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nnoremap <silent><F9> :call <SID>qfnext(v:false)<CR> nnoremap <silent><F10> :call <SID>qfnext(v:true)<CR> function! s:qfnext(next) abort " find all 'quickfix'-type windows on the current tab let qfwin = filter(getwininfo(), {_, v -> v.quickfix && v.tabnr == tabpagenr()}) if !empty(qfwin) ...


3

Classical issues, addressed in another Q/A I could copy paste a few feedbacks I gave in another Q/A: https://vi.stackexchange.com/a/11329/626 use guards (this used to be used to permit to inhibit a plugin from being loaded, this is less critical with package/plugin managers nowadays) don't forget the licence avoid global functions -- here everything but ...


1

You'd need to include the whole sequence, including the opposite of <C-E>, which is <C-Y>, and also the :sleep. map <F8> <C-E>:sleep 100m<CR>j<C-Y>:sleep 100m<CR>k<F8>


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Ok, so i got the answer. Noremap does the work. Also, when in vim if something like this is there, 1 2 3 4 5 even with remapping and nothing, the both times cursor go from 1,2,3,4,5.


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Vim :debug sessions are modal. When started we are prisoner of this non ergonomic mode. We could try to send anything we want to a buffer or a window, that window will never get refreshed and properly displayed. I guess Vim core would need to be multithreaded to support this, which is not the case. This issue was quickly mentioned during a poll on what ...


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Even in v8.1, the short answer is no; you cannot positional-statically display the content of a variable without a plugin ... OR additional vim scripting. Alternatively However, Decho plugin does allow you to write info into another screen/buffer in a live manner using function calls. And DBGp is a debugger GUI for Vim debugging session (written in Python ...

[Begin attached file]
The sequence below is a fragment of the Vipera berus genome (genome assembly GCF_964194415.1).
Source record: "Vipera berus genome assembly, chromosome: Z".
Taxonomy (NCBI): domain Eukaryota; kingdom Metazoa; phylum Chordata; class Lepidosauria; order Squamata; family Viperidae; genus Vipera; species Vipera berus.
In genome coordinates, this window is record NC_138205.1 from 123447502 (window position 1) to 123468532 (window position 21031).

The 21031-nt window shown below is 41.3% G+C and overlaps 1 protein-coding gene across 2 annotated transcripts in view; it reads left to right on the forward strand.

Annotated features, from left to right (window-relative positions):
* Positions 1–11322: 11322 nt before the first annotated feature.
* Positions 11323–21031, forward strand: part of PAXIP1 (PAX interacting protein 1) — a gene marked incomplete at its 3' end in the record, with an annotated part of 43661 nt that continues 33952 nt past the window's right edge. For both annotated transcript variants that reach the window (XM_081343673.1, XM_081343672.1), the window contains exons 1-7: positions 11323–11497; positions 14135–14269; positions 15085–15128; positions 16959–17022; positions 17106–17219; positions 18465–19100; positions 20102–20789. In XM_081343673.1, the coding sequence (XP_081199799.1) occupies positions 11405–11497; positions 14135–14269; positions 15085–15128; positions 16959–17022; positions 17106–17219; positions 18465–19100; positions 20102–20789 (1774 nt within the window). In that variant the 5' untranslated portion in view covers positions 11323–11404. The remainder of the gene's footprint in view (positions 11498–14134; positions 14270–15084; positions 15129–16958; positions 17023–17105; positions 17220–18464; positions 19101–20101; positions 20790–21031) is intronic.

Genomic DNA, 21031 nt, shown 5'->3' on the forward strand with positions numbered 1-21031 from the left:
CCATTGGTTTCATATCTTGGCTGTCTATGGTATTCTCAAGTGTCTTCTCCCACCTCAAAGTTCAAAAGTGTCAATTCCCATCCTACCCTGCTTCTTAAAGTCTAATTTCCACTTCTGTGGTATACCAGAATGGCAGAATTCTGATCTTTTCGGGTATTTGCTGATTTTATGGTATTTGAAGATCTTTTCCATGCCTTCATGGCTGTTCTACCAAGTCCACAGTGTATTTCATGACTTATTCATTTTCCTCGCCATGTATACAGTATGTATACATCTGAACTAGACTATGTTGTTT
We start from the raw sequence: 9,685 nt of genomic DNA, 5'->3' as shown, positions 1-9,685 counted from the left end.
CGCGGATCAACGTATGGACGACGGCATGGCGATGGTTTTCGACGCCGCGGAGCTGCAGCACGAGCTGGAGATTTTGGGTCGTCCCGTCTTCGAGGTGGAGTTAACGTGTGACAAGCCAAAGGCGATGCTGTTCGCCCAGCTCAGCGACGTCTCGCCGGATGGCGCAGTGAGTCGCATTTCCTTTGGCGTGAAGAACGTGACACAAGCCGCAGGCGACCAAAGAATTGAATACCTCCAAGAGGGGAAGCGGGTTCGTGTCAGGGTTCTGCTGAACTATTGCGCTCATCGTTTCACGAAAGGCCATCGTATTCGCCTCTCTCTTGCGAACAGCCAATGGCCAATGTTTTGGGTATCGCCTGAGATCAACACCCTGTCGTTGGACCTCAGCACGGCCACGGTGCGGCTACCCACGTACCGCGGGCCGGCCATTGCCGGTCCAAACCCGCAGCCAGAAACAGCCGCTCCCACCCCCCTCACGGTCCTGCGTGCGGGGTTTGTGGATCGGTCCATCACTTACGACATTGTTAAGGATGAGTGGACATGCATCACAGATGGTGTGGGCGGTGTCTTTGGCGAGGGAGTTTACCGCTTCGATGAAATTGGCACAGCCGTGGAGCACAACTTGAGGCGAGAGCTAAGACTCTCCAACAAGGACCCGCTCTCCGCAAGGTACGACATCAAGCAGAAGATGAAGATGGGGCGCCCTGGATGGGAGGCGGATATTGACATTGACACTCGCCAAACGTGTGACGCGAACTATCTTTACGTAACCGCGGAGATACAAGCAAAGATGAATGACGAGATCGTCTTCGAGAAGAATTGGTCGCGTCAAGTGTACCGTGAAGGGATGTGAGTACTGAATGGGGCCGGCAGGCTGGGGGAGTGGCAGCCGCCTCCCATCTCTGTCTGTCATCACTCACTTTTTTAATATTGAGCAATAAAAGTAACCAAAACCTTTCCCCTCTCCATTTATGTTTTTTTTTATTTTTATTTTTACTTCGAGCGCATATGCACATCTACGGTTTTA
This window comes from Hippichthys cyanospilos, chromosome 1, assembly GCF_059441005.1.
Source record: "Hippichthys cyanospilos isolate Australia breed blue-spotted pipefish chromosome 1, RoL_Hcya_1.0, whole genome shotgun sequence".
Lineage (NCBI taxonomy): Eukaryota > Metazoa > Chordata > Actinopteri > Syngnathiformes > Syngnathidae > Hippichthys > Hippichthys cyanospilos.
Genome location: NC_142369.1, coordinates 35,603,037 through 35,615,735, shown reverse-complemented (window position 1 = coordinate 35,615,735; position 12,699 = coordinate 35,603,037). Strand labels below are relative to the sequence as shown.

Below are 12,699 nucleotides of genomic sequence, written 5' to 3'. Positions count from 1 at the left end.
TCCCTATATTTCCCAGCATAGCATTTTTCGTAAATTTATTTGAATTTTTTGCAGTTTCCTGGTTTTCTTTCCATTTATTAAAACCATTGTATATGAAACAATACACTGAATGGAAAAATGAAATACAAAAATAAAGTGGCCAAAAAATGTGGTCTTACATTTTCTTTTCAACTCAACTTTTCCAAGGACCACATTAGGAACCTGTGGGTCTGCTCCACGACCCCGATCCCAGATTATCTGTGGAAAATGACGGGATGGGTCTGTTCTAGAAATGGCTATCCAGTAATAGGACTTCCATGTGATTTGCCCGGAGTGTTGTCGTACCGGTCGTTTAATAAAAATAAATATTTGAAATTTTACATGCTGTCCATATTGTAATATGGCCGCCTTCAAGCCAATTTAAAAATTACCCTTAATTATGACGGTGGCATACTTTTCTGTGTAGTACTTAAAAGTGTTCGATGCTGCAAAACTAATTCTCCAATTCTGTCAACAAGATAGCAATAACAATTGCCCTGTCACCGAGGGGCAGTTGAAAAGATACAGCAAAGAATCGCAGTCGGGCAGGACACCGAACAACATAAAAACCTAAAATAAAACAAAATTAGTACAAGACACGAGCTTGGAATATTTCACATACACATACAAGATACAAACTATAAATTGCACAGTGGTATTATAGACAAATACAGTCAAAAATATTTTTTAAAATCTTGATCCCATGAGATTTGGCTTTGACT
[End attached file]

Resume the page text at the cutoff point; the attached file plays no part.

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There were two problems: Don't usea: for any local variables, as Luc Hermitte pointed out. When using the command execute you should use |expr-string| and to insert \ it should be \\. And so, the right way of writing it is like this function! Begin() call inputsave() let env = input("env: ") call inputrestore() execute "normal! i\\begin{".env."...


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a: is for arguments. Don't use any prefix for local variables. PS: you'll have a better experience with a single new line and O instead of k


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Solved by editing the part calling ToggleNetrw() From: augroup ProjectDrawer autocmd! autocmd VimEnter * :call ToggleNetrw() autocmd VimEnter * wincmd p augroup END To: augroup ProjectDrawer autocmd! if argc() == 1 && isdirectory(argv()[0]) && !exists("s:std_in") silent exe "bwipeout " . bufnr("$") exe '...


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When I need to do that, I do it within the function: I assume that I'm not writing a re-entrant function. I prefer the mapping to be as simple as possible. Also, I use: script local variables (s:) to store global data -- i.e. independently of the current buffer. buffer local variables (b:), or a script local dictionary (s:) indexed by buffer numbers when ...


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This is what happens: i - enter insert mode a - call func -> var = 1, but you left insert mode! a - executed in normal mode -> append -> you are back in insert mode a - call func -> var = 2, but you left insert mode! a - executed in normal mode -> append -> you are back in insert mode ... You might want to try inoremap a <c-o>:let b:var = Foo(b:var)...